"If these elections don't work, there's a great possibility of [Haiti]  
moving toward chaos," said Orlando Marville, a Barbados diplomat      
who heads the international electoral observer mission here.In addition
to returning Haiti to constitutional rule, credible elections are needed
to unlock more than $600 million in international loans that have been
frozen because of the lack of a parliament. Haitian economists note that
nearly half the country's budget for development projects comes from the
international community. If the election fails to take place, or is
judged by international observers to be fatally flawed, foreign aid is
likely to dry up almost entirely.The Clinton administration, which
exerted enormous pressure on Preval's government to hold the election,
has drawn up lists of prominent Haitian politicians believed to be
involved in drug-dealing or political murders. The lists include several
people close to Aristide,such as his former security chief, Danny
Toussaint, who is running for the Senate in a district that includes
much of western Haiti, including the capital, Port-au-Prince.While
rumors of politicians being involved in political violence or the     
drug trade are rife, U.S. officials have failed to back up their     
allegations with hard facts. Lavalas spokesmen dismiss the accusations
as politically motivated and aimed at Aristide, who is now viewed    
with suspicion in Washington because of his sometimes radical rhetoric
and suspected authoritarian tendencies.This is character assassination,"
said Lavalas spokesman Yvon Neptune, who is running for the Senate on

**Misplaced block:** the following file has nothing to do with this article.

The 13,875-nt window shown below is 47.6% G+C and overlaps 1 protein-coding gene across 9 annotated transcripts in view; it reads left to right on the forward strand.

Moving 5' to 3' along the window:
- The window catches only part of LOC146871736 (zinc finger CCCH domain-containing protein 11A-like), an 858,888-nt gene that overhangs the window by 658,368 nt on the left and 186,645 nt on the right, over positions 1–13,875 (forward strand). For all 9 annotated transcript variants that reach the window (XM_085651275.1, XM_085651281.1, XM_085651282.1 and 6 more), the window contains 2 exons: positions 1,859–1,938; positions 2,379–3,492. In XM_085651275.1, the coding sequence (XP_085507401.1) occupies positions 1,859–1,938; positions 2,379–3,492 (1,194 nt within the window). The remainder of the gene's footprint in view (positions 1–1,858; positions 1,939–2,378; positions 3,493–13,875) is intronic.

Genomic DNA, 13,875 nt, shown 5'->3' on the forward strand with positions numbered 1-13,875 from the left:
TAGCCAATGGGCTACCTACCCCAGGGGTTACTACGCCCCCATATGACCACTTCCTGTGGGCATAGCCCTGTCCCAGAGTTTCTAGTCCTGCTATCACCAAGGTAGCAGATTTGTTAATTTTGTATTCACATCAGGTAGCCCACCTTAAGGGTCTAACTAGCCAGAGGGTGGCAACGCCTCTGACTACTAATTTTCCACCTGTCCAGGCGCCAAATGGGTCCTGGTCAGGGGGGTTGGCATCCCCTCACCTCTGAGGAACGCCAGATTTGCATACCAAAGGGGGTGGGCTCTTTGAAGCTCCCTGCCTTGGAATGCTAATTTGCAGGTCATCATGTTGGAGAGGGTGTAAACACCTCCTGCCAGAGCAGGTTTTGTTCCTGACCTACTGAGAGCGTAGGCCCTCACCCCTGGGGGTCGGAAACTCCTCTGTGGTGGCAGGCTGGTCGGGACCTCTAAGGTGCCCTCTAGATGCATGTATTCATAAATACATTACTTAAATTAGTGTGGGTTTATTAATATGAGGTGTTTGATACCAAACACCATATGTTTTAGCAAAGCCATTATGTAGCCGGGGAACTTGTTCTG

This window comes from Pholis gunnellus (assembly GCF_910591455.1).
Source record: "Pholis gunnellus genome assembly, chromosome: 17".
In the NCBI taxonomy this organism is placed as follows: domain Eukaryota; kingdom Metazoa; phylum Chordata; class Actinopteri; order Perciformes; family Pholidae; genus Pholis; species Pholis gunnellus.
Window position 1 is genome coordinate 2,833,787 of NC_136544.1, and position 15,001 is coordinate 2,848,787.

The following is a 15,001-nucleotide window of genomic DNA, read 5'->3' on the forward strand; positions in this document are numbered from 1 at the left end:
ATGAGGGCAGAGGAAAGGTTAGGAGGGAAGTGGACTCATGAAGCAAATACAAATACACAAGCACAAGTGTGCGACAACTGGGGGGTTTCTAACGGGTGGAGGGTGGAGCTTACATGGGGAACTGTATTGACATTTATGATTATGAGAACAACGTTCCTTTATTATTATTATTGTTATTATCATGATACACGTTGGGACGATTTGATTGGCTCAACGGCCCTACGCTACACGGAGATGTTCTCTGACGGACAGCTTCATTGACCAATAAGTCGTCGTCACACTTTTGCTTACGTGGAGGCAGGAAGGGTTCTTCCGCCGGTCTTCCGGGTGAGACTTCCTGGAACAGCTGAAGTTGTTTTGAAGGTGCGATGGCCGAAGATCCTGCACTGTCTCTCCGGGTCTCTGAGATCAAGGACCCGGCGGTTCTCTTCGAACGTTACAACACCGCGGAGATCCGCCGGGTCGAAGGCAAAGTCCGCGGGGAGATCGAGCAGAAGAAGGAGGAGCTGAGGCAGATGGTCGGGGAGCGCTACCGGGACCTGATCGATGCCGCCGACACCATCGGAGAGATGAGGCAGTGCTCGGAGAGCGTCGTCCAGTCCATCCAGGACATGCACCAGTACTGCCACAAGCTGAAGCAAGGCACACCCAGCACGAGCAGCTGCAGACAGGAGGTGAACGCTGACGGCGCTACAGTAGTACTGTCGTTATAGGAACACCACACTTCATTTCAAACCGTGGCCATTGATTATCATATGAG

the same ticket as Toussaint. "In the eyes of the Americans, anything
that Aristide does is evil. They are trying to prevent Aristide from
becoming president again later this year."U.S. officials acknowledge
that they have had a rocky relationship with Aristide, but say they will
not stand in the way of his return to power. Their concern, they say, is
with larger issues of constitutional government and forestalling a drift
to one-party dictatorship. "Our candidate in these elections is
democracy and democratic institutions,"said Haiti coordinator Don
Steinberg, here to monitor the election.Public opinion polls--which are
more unreliable in Haiti than elsewhere--suggest that Lavalas is
unlikely to get more than 35 percent of the vote. U.S. officials and
opposition politicians suspect the Preval government had wanted to delay
the election for a new legislature until November to permit Lavalas
candidates to ride to victory on Aristide's coattails. Haitian officials
say the repeated delays were caused for technical reasons. As the
governing party, Lavalas (a Creole word meaning "avalanche")has been
able to mount the most effective campaign, using government-controlled
television to get out its message and dropping hundreds of thousands of
political leaflets from low-flying planes.Opposition politicians
complain that they have lacked the funds to campaign properly, and in
some cases have been physically preventedfrom holding meetings.      
"We used to say that we were a democracy, but we are not ademocracy any
more," said Mirlande Manigat, a political scientist who is running
against Neptune and Toussaint. "In order to be a democracy, you have to
have functioning institutions and a population that believes in
democracy. None of that exists here." Most elections in Haiti since the
fall of the Duvalier dictatorship have  been flawed in one way or
another, or disrupted by violence. Millions of people turned out in 1990
to elect Aristide only to see him overthrown by the military seven
months into his term. Less than 30 percent of Haiti's 4 million voters
went to the polling booths to elect Preval as president in 1995. The
last partial legislative  elections, in 1997, were marred by a turnout
of only 5 percent and  widespread allegations of fraud.